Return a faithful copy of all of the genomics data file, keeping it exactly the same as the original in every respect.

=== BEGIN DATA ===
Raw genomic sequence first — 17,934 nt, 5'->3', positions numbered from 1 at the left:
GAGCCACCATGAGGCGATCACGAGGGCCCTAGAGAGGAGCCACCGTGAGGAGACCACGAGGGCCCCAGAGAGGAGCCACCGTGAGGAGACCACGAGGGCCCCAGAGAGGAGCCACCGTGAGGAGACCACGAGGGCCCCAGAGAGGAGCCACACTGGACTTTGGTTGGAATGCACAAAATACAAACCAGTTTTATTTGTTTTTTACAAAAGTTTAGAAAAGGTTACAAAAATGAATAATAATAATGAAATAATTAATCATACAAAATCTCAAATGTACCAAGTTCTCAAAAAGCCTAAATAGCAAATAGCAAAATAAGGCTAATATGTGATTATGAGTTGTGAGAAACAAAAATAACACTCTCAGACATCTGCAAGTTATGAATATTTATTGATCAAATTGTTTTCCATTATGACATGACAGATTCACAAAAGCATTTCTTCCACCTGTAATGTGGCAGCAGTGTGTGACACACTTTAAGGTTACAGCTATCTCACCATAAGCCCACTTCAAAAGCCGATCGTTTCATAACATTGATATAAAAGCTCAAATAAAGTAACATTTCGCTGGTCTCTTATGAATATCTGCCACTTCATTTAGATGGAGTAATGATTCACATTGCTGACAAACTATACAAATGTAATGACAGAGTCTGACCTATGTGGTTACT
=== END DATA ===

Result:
Raw genomic sequence first — 17,934 nt, 5'->3', positions numbered from 1 at the left:
GAGCCACCATGAGGCGATCACGAGGGCCCTAGAGAGGAGCCACCGTGAGGAGACCACGAGGGCCCCAGAGAGGAGCCACCGTGAGGAGACCACGAGGGCCCCAGAGAGGAGCCACCGTGAGGAGACCACGAGGGCCCCAGAGAGGAGCCACACTGGACTTTGGTTGGAATGCACAAAATACAAACCAGTTTTATTTGTTTTTTACAAAAGTTTAGAAAAGGTTACAAAAATGAATAATAATAATGAAATAATTAATCATACAAAATCTCAAATGTACCAAGTTCTCAAAAAGCCTAAATAGCAAATAGCAAAATAAGGCTAATATGTGATTATGAGTTGTGAGAAACAAAAATAACACTCTCAGACATCTGCAAGTTATGAATATTTATTGATCAAATTGTTTTCCATTATGACATGACAGATTCACAAAAGCATTTCTTCCACCTGTAATGTGGCAGCAGTGTGTGACACACTTTAAGGTTACAGCTATCTCACCATAAGCCCACTTCAAAAGCCGATCGTTTCATAACATTGATATAAAAGCTCAAATAAAGTAACATTTCGCTGGTCTCTTATGAATATCTGCCACTTCATTTAGATGGAGTAATGATTCACATTGCTGACAAACTATACAAATGTAATGACAGAGTCTGACCTATGTGGTTACT